Heritage church with ‘time capsule’ of relics listed for $1.2m

The beautiful church is a landmark in Hobart CBD. Picture: realcommercial.com.au/for-sale
The beautiful church is a landmark in Hobart CBD. Picture: realcommercial.com.au/for-sale

A heritage-listed church in the heart of Hobart is on the market for a little more than $1 million – but experts advise buyers to contemplate carefully before attempting to convert.

The Memorial Church at 73 Brisbane Street is an architectural gem in the Hobart CBD, currently used as the Korean Full Gospel Church, which would consider leasing back the property for three to four years.

The sandstone building is a heritage-listed paragon of Gothic Revival, built between 1870 and 1872, and designed by local architect Francis Butler – complete with a landmark 37-metre spire.

According to the National Trust in Tasmania, a ‘time capsule’ was laid beneath the foundation stone of the church, containing copies of newspapers including the Mercury and Tasmanian Times, and journals, coins, a speech and photographs of the building.

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The ‘time capsule’ buried beneath the church is believed to contain relics such as old newspaper articles and coins. Picture: realcommercial.com.au/for-sale

Listing agent Allen Ong of Brick and Castle – Hobart said the owner is expecting the property to sell for “around $1.2 million”, with potential for use beyond its church roots.

“It’s a very attractive building, right in the Hobart CBD – if it’s sold, people around will definitely want to know what its use will be,” Mr Ong said.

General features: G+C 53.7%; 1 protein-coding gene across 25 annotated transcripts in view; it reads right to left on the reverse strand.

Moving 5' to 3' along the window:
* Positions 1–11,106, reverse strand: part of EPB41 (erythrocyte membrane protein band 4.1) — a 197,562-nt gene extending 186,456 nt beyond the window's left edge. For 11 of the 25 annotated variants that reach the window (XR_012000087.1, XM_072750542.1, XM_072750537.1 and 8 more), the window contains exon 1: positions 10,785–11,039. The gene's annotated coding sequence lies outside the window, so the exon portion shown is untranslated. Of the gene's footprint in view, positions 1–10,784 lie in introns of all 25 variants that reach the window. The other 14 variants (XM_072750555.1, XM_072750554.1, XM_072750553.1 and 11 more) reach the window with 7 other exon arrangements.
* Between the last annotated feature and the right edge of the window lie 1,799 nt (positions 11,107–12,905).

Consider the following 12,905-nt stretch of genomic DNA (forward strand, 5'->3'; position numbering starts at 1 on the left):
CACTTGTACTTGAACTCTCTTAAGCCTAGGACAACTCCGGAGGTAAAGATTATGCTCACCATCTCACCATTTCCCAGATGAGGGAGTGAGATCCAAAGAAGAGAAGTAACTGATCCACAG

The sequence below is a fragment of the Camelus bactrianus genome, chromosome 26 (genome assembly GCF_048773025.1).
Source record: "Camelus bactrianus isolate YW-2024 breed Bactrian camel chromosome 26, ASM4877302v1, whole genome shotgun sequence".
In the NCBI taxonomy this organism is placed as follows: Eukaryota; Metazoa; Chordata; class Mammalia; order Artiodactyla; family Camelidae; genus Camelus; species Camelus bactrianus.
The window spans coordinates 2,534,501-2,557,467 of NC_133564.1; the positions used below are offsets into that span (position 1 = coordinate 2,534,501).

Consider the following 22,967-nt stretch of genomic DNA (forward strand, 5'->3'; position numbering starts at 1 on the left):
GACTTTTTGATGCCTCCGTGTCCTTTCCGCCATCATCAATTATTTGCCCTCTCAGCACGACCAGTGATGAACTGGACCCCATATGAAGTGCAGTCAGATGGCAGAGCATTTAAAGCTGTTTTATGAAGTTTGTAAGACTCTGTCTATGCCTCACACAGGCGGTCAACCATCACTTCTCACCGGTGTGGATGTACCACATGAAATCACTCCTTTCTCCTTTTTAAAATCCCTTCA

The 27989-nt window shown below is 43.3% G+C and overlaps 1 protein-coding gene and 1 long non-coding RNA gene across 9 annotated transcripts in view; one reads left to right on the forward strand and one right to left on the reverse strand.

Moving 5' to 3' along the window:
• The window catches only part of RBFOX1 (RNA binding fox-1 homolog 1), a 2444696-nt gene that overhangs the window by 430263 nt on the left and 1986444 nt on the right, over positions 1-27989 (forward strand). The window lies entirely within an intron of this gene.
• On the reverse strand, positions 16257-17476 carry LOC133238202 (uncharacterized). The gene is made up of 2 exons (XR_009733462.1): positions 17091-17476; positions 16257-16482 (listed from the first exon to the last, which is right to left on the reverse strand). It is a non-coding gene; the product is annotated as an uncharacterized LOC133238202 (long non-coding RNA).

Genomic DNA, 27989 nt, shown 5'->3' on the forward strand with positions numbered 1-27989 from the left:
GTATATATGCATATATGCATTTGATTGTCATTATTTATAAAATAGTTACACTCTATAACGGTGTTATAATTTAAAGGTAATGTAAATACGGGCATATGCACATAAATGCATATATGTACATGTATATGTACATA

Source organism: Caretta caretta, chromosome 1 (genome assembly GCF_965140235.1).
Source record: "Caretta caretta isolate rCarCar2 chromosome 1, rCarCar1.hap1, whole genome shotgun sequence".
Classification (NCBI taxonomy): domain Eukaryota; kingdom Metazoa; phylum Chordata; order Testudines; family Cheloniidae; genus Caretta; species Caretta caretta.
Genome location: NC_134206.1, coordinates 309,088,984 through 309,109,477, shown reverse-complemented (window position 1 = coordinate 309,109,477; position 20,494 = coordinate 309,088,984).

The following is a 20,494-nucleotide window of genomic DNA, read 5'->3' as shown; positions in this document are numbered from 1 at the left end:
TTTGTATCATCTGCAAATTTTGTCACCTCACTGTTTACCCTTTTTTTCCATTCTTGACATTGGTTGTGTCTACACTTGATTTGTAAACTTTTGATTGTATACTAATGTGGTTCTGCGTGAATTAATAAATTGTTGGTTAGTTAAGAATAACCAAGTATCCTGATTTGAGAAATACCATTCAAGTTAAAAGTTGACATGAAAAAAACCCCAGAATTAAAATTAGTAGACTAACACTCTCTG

“It depends on the purchaser – there’s lots of potential. For example, it could be converted into accommodation, retail, a restaurant… One [prospective buyer] wanted to convert it into a library.

“But that is all subject to approval. It’s a heritage building, so they would have to work closely with the council and Heritage Tasmania.”

Cath Hall, director at 1+2 Architecture in Hobart, said church conversion projects could be complex, particularly when dealing with heritage buildings, so buyers needed to research and understand their obligations.

She said proposals for non-traditional use would also be likely to attract community input.

“Some members of the community would see a place of worship as sacrosanct. Potential buyers would need to be aware of sensitivities around this,” Ms Hall said.

“It’s an intact church of very high cultural and heritage value, so you’d need to talk through your intentions for the building and any modifications that might affect the heritage fabric – it’s not common to be able to change anything significantly.”

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Proposals for non-traditional use of the church will likely attract community input, according to experts. Picture: realcommercial.com.au/for-sale

She advised obtaining building assessments, potential costs associated with restoration works, and clarity around the certificate of title and zoning regulations.

“With buildings of this age, it’s also worth assessing potential restoration of the stonework and structural work and checking for rising damp. Old building standards mean it’s important to look at site, sewer and stormwater upgrades,” she said.

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The beautiful church is currently used as the Korean Full Gospel Church, which would consider leasing back the property. Picture: realcommercial.com.au/for-sale

The 838sqm site, on the corner of Brisbane and Elizabeth streets, is zoned P60.

The building has a floor area of 456sqm, plus a 65sqm mezzanine, and includes a grand hall, small childcare area, office, and performance stage with a pipe organ. There are also three car spaces.

The property is currently for sale through the agent.